Knight: Sure. Say we have a goal to increase our market share. First, we need to understand what actions affect our market share and how we are performing in these areas. This could include the price of our product, the features of our product, current advertising, the quality of our product and inventory levels at our end customer. 

So, look at one of these areas: inventory levels at our end customer. Let’s say we are having stockouts of our product, and this is a barrier keeping us from increasing our market share. We as an organization can ask, “How do we keep from stocking out of our product?” The production department, after studying the situation, could determine we don’t have enough capacity on our production lines to keep up with current demand.

Then, tactical goals should be set to help fix our capacity problem. These might include improving our production line productivity by 10 percent in the next six months. To support this goal, maybe we can upgrade our equipment to make it more productive and efficient, or maybe we can redesign the line to make each assembly station’s takt times more level. 

The supply management department can look at the issue of stockouts and see how they can help fix this issue as well. Maybe supplier capacity is limited, and our supply base can’t meet our demands. If so, the supply management department can set a tactical goal of making sure all suppliers have capacity to meet our current demand, plus 20 percent in case of future demand increases. The supply management department also could have a goal in place to dual-source critical parts that have capacity concerns. 

Then, the shipping department could study their current situation. Perhaps they will determine that they don’t have enough truck capacity to ship out all of our customer’s orders. Through tactical planning, they could make a goal to increase trucking capacity to meet current demand with plans to support additional shipments.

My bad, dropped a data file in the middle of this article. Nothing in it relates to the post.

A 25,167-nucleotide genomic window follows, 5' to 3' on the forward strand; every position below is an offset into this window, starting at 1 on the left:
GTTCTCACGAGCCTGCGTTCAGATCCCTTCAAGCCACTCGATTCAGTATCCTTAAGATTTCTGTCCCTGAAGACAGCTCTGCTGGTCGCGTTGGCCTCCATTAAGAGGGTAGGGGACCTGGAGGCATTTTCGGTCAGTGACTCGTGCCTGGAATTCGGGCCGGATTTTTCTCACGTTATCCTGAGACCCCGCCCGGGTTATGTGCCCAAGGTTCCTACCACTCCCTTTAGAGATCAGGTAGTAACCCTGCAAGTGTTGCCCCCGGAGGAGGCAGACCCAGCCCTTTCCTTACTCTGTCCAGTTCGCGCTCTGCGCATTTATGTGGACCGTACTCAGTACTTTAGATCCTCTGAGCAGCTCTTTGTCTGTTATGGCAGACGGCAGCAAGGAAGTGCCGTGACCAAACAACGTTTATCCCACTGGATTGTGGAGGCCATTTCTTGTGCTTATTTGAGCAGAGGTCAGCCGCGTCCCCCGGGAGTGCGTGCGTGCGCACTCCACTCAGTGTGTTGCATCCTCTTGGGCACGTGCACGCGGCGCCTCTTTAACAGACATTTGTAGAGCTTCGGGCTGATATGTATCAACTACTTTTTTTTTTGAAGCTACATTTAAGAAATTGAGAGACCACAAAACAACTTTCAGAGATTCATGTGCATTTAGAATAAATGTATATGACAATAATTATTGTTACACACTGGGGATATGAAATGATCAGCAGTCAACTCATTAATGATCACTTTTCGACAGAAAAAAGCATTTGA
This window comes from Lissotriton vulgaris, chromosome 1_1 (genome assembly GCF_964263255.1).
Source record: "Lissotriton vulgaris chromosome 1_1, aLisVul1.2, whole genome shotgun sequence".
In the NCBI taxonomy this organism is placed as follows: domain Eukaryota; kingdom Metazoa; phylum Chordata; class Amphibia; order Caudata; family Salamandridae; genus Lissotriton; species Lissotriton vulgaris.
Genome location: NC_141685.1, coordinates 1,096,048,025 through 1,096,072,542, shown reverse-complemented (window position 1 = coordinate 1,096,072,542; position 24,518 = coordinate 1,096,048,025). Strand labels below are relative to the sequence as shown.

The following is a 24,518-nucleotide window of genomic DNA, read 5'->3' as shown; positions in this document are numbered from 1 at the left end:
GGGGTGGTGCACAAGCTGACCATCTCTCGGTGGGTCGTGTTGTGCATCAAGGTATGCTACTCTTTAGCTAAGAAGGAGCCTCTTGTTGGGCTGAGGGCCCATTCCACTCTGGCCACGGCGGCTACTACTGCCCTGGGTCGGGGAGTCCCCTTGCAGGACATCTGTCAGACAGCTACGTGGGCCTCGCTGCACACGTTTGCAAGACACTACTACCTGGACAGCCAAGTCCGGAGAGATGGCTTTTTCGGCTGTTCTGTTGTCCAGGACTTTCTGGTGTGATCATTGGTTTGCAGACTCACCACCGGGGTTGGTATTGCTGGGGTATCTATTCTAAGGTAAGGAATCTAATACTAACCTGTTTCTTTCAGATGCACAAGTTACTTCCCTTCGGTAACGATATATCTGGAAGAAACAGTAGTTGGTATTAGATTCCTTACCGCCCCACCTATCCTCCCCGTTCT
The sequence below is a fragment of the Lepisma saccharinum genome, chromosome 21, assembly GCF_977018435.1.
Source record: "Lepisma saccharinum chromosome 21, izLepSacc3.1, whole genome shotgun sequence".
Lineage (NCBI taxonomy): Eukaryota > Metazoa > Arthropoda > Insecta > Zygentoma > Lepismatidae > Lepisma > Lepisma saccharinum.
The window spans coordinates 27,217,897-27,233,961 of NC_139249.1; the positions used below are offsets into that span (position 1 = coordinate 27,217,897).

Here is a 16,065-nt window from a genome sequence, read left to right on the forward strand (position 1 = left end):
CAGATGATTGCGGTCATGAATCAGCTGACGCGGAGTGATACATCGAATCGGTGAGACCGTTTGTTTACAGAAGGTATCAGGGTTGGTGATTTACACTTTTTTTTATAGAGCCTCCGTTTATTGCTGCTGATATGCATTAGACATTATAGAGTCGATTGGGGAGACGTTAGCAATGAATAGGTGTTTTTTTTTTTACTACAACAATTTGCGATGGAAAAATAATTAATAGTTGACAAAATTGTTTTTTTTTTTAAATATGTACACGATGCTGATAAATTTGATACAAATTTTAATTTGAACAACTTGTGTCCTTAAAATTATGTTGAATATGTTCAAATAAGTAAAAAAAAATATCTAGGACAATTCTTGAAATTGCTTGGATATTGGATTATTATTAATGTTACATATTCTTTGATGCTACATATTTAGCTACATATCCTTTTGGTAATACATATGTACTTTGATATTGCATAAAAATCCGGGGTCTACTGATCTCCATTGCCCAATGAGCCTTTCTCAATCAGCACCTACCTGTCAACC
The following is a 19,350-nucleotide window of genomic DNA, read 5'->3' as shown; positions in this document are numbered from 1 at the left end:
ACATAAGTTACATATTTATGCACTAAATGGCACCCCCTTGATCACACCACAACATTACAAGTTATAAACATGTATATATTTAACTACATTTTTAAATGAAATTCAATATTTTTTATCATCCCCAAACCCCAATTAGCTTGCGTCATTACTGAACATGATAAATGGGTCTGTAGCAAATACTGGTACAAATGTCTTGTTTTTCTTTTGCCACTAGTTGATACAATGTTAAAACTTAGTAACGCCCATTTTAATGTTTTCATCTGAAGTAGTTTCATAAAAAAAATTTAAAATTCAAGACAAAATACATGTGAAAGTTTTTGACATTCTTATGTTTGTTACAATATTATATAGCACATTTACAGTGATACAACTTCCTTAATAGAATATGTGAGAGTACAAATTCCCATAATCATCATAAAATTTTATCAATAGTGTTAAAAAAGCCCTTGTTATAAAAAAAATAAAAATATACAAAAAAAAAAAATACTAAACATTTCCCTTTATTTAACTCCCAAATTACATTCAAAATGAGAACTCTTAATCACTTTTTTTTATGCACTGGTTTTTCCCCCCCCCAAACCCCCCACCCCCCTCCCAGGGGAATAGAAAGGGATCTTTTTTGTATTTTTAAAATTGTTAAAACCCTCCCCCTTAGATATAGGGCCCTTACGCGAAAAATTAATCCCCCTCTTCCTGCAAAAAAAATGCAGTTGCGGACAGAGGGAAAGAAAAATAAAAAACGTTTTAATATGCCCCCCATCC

Now that we have a handle on our stockout issue, we can look at other ways to increase our market share. For example, the marketing and sales department can set tactical plans to increase our product exposure through advertising. They can start out by studying what kind of advertising our customer base is the most responsive to. With this information, they can establish goals to increase advertising in these areas. They also can plan to have pricing incentives during certain times of the year.

Again, from this same strategic goal, product engineering can plan to improve features of the product or plan to reduce cost in the design of the product. And the quality department can plan to fix certain warranty problems and reduce customer complaints.

So, there is a high-level, strategic goal to increase our market share by 15 percent in the next five years. Through tactical planning, we set goals for multiple departments to provide support. 

Rennie: How much collaboration is required by the various departments as they each work toward achieving their specific tactical goals?

Knight: It is very important that the departments work together. We wouldn’t want the production department to increase their capacity, but the shipping department doesn’t understand how the increased production will affect trucking requirements. It is also important that, for each goal set from our tactical planning, there is a measurable target — a goal date of completion — and that an owner is assigned. With a measurable target, we can track our progress until we meet the ultimate objective. And assigning an owner sets accountability for achieving the goal. And as a final point, the progress being made on all goals should be published and reviewed regularly.


Elizabeth Rennie is senior managing editor of publications for APICS. She may be contacted at [email protected].

Source link http://www.apics.org/sites/apics-blog/think-supply-chain-landing-page/thinking-supply-chain/2018/03/05/strategy-vs-tactics